Genetic Engineering & Biotechnology News

DEC 2018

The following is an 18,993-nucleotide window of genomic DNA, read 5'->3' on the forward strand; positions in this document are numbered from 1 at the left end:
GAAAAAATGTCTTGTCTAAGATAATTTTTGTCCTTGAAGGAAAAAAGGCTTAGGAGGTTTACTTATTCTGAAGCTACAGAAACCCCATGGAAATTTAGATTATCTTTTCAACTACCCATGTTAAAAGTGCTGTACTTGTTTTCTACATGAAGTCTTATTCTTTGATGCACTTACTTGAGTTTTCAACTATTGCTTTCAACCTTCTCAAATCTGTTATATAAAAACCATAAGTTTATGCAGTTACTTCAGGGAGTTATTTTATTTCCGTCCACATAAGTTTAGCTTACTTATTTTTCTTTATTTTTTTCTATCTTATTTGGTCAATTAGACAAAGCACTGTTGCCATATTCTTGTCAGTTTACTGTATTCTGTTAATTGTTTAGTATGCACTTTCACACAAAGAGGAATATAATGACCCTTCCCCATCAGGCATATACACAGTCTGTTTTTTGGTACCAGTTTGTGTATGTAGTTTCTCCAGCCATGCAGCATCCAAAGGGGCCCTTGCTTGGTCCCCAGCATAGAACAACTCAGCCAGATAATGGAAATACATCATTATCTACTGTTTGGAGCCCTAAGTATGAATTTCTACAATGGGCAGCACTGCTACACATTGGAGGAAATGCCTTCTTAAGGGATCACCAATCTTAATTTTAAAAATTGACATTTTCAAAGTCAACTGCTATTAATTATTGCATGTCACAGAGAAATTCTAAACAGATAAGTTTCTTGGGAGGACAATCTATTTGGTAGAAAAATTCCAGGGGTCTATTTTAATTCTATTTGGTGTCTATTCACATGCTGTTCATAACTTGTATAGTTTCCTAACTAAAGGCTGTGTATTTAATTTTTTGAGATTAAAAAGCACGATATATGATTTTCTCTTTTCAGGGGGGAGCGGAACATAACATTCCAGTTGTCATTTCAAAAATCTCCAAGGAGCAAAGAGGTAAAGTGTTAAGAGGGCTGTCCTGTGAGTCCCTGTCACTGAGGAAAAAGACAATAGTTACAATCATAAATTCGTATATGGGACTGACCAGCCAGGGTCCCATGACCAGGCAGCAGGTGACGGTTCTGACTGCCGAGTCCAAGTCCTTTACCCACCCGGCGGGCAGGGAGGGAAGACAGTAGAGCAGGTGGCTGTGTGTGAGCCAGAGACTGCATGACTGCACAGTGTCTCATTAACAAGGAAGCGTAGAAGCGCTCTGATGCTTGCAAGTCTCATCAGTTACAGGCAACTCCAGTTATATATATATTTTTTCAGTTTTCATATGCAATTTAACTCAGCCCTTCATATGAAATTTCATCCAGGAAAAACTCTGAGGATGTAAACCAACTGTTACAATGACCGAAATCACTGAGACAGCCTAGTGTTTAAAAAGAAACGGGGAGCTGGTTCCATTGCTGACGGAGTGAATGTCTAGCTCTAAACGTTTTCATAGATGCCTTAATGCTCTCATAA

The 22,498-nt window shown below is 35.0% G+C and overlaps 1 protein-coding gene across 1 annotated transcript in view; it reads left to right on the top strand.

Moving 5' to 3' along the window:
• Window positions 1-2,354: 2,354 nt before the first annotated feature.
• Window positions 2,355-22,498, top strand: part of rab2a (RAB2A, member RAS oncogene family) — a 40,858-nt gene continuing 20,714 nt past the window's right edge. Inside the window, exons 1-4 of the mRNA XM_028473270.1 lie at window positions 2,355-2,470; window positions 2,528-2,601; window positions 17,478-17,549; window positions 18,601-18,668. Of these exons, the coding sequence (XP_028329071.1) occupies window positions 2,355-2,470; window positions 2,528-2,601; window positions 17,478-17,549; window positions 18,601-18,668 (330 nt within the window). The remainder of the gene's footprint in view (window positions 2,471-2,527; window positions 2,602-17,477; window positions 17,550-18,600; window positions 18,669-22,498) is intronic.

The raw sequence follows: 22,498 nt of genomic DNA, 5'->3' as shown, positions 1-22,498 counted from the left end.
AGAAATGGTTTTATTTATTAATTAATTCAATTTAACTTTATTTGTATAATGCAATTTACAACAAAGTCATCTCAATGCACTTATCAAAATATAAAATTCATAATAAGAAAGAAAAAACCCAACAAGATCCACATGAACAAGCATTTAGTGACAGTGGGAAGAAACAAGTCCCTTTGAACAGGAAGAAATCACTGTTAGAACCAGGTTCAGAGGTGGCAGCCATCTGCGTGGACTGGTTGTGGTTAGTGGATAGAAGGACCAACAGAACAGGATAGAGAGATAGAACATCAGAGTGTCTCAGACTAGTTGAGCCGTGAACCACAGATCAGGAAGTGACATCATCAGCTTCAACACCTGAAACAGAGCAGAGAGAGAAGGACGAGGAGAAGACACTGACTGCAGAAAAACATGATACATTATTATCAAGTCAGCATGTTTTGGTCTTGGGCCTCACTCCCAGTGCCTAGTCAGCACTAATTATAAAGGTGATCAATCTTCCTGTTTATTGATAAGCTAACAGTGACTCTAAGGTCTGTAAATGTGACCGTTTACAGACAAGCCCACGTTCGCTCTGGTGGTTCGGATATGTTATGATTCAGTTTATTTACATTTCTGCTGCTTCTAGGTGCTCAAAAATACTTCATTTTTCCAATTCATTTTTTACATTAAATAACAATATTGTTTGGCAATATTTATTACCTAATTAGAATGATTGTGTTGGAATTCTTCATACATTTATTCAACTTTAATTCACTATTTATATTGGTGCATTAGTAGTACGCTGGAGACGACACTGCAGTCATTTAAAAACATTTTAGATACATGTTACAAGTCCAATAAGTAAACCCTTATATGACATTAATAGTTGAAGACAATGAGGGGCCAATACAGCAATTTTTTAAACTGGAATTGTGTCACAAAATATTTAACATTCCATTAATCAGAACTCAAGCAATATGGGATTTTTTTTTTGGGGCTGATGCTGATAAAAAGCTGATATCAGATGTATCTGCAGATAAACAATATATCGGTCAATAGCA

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GENengnews.com | Genetic Engineering & Biotechnology News | DECEMBER 2018 | 19 measure the IgG production rate of single cells in a sample population, using a custom- ized pair of IgG-specific fluorescent probes (Figure 2A). To validate the assay, five popu- lations of picodroplets generated from me- dium containing varying concentrations of IgG were pooled together, detected by Cyto- Mine and analyzed using Cyto-Mine Studio Software. Five discrete picodroplet popula- tions could be resolved, corresponding to the different IgG concentrations, confirming that the assay could quantitate IgG secretion (Figures 2B & 2C). The IgG assay was then used to screen a heterogeneous pool of Chinese hamster ovary (CHO) cells, stably transfected to express human IgG, to identify and isolate the highest antibody-producing clones. The population of picodroplets to the upper left of the scatterplot (Figure 2D) with high acceptor-to-donor fluorescence ratio was gated for collection. The bright cluster to the lower right represents the bulk of data points, which comprises picodroplets con- taining low- or nonproducing cells and empty picodroplets. Antigen-Specicity Assay for Antibody Discovery Sphere Fluidics also carried out a study to screen hybridomas for antigen-specific clones generated from a mouse immu- nized with human tumor necrosis factor-α (TNF-α). The detection probes comprised fluorescently conjugated human TNF-α and a mouse IgG-Fc acceptor probe, en- abling specific detection of only mouse IgG-recognizing human TNF-α (Figure 3A). The choice of probes permits simulta- neous screening for antigen-specificity and immunoglobulin isotype. Titration experiments were undertaken with culture medium picodroplets contain- ing different concentrations of anti-human TNF-α IgG. Different titers could be re- solved into discrete picodroplet populations, and the control IgG experiment demonstrat- ed the fidelity of the assay for detecting only antigen-specific IgG (Figures 3B & 3C). A mixed population of hybridoma cells was analyzed with the validated detection probes to find TNF-α-specific IgG-producing clones. A subpopulation of cells with a high acceptor-to-donor fluorescence ratio, indi- cating secretion of human TNF-α-specific IgG, was gated for collection, while the ma- jority of picodroplets were diverted to waste (Figure 3D). Beyond Antibody Discovery Biopharmaceutical organizations are un- der increasing pressure to streamline their antibody discovery and cell line development processes, with unmet needs for increased throughput, shortened timelines, reduced costs, and improved proof of monoclonal- ity. Next-generation, single-cell analysis plat- forms like the Cyto-Mine allow researchers to screen hundreds of thousands of individu- al cells or up to 40 million cells (in pools) for secreted target protein, to isolate high-value cells or pools of interest, and to dispense with high viability into microplate wells—and to accomplish these tasks more efficiently by using one integrated and automated system. The system can be tailored to a range of re- quirements and workflows in bioproduction and other biological areas, such as genome editing, single-cell disease diagnostics, and metagenomics. All could benefit from the improved efficiencies that are achieved by harnessing picodroplet technology. How a Top-5 Pharma Doubled the Speed of Cell Line Development Single cell cloning (SCC) is a critical and high value process for an increasing number of applications including cell engineering; stable cell lines for therapeutic mAbs and biosimilars; vector production for gene therapy; and many more. During this webinar, Tom Kelly from Janssen (part of Johnson & Johnson) will talk about his use of Solentim's VIPS™ (Veriƒed in-situ Plate Seeding) system, the world's ƒrst All-in-One Single Cell Cloning System. He will explain why Janssen moved away from older generation CLD technology using Clonepix, which was based on detecting and picking high-producer clones in semi-solid media. Tom will explain how, through using VIPS - in combination with improvements in vector design and transfection methods—Janssen's clones are all high producers and only one round of cloning is now necessary. Tom will show examples from Janssen's own data to illustrate each of the key metrics for a single cell cloning device: • Seeding eŒciency • Cloning eŒciency • Ghost wells (false negatives) He will talk about the overall beneƒts that VIPS has provided, why they have purchased multiple VIPS systems and their vision for the future. The webinar will also explain how VIPS sits at the heart of an integrated portfolio of Solentim products that enable small CLD teams to go from single clone isolation to Master Cell Bank. A live Q&A session will follow the presentation, o"ering you a chance to pose questions to our expert panelists. Free Registration! www.genengnews.com/VIPS View It Now! On Demand DURATION: 60 minutes COST: Complimentary Speakers Tom Kelly Scientist, Janssen R&D Ian Taylor, Ph.D. Commercial Director, Solentim Produced with support from Webinars Bioprocessing Frank F. Craig, Ph.D. (frank.craig@ spherefluidics.com), is CEO of Sphere Fluidics. Website: www.spherefluidics.com. Figure 3. Cyto-Mine antigen-specicity assay. (A) Antigen-specic IgG secreted from the encapsulated cell is recognized by the •uorescently conjugated antigen and the IgG-specic probe. (B) Scatterplots of FRET signal from picodroplets with the indicated concentrations of anti-human TNF-α IgG, detected by •uorescently conjugated human TNF-α and an IgG-specic acceptor probe. (C) Representative titration curve generated from data in B. (D) Scatterplot of FRET signal generated from hybridomas screened for secretion of anti-human TNF-α IgG. A C B D

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